Use of calcium channel blockers and beta blockers as antihypertensives in relation to mortality in type 2 diabetes patients: a population-based observational study.

Pharmacoepidemiology and drug safety

PubMedID: 19025812

Lindberg G, Olsson J, Melander A. Use of calcium channel blockers and beta blockers as antihypertensives in relation to mortality in type 2 diabetes patients: a population-based observational study. Pharmacoepidemiol Drug Saf. 2000;9(2):127-31.
OBJECTIVES
In previous trials, patients with type 2 diabetes using calcium channel blockers (CCB) have suffered a less favourable outcome when compared with patients on other treatments. The present study was designed to compare mortality in type 2 diabetes patients using either CCB or beta blockers (BB) as antihypertensive agents.

DESIGN
Retrospective observational study. Patients were followed from the first day they were on either of the study drugs until 31 December 1996, or until death.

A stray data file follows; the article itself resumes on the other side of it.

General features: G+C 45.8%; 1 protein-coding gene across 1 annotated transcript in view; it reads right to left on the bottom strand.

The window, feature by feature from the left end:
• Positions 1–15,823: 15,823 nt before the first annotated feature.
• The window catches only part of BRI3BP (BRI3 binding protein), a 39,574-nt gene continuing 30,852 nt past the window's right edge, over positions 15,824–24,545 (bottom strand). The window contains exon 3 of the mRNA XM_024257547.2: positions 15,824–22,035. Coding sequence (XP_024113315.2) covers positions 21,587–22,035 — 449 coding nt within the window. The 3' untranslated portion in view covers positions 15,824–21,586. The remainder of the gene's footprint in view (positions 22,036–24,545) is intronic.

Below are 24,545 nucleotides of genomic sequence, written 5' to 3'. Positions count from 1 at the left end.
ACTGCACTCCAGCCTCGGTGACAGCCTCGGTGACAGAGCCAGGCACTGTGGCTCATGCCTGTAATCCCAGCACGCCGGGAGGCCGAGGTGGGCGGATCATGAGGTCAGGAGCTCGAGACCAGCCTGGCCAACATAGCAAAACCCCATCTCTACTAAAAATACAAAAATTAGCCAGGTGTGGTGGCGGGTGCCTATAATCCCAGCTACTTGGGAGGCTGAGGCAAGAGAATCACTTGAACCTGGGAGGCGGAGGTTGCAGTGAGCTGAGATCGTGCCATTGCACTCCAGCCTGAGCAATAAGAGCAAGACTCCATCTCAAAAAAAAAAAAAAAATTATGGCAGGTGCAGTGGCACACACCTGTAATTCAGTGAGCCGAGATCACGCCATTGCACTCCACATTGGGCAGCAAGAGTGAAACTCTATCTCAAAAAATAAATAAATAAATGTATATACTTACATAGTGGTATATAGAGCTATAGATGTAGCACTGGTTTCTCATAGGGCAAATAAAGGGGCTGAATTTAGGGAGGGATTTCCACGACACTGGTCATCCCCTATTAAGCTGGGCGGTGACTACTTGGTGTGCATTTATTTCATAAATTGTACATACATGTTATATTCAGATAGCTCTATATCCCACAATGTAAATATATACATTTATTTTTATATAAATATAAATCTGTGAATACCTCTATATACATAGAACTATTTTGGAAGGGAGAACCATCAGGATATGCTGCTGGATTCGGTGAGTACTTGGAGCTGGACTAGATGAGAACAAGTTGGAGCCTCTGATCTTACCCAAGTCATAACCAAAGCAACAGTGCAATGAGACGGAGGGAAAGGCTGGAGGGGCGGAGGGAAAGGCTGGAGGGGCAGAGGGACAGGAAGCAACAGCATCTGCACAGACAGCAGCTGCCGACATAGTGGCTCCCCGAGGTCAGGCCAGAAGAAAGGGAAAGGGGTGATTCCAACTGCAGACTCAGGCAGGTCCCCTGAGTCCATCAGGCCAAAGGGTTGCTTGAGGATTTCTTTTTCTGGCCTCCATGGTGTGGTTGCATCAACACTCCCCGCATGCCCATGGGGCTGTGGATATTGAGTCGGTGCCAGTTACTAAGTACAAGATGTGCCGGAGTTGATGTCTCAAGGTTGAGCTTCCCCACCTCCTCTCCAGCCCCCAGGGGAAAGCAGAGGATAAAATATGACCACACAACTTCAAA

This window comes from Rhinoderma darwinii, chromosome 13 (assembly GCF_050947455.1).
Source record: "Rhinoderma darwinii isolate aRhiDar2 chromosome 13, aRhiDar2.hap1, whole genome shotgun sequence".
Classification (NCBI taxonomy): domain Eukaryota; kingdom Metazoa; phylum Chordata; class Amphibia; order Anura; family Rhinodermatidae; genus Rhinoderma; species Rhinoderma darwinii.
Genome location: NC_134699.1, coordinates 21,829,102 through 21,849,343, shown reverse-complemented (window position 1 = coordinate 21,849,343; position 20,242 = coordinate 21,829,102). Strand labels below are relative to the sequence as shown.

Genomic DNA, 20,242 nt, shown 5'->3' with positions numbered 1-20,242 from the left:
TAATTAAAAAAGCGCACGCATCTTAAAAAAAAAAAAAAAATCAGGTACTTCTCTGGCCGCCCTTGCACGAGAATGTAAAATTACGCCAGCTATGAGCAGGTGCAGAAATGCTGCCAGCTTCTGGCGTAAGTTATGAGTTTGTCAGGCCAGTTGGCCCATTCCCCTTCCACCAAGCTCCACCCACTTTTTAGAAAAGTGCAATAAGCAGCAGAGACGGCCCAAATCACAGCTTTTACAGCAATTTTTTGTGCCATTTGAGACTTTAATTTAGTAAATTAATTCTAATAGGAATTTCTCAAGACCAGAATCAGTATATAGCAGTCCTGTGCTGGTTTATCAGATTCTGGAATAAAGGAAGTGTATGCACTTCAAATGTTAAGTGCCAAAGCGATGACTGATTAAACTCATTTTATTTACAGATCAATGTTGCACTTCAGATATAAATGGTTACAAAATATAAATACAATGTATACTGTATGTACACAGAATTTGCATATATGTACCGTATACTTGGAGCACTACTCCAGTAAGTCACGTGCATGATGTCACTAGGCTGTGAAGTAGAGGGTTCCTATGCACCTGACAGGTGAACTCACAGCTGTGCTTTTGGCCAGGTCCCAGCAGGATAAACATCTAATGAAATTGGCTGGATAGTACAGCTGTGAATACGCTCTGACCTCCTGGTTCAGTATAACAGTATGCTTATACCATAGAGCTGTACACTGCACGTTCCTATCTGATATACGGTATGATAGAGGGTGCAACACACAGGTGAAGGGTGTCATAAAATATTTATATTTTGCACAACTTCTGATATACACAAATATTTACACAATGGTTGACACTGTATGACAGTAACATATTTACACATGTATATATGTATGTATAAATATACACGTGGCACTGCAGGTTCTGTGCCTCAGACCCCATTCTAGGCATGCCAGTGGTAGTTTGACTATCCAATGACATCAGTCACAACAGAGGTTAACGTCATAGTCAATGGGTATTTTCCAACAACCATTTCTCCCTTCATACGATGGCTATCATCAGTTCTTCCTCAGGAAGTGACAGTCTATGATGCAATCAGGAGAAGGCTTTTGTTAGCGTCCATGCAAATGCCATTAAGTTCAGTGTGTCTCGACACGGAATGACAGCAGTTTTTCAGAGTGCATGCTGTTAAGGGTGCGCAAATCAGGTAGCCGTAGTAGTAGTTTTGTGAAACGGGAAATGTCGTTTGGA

SETTINGS
Two Swedish municipalities.

SUBJECTS
All patients with type 2 diabetes who were using a CCB or a BB as an antihypertensive agent during 1984-1994.

MAIN OUTCOME MEASURES
Adjusted odds ratio for overall and cause-specific mortality in CCB users versus BB users.

RESULTS
Ninety-six users of CCB and 270 users of BB were included. The odds ratio for overall mortality, adjusted for age, sex, inclusion year and municipality was 1.78 (95% CI 1.17-2.71) in CCB users versus BB users. Corresponding odds ratios for mortality from IHD, stroke, cancer and other causes were 1.11, 2.41, 1.63 and 2.61, respectively. However, among those, only mortality due to other causes was significantly elevated.

CONCLUSIONS
This study adds support to the possibility of an adverse outcome in patients with diabetes using a CCB. An agent interfering with various cell functions such as calcium ion channels may also interfere with many pathways, increasing mortality. Therefore, a relation between blockade of calcium ion channels and miscellaneous causes of death should not be discarded. Our findings warrant careful examinations in other population-based studies. Copyright (c) 2000 John Wiley & Sons, Ltd.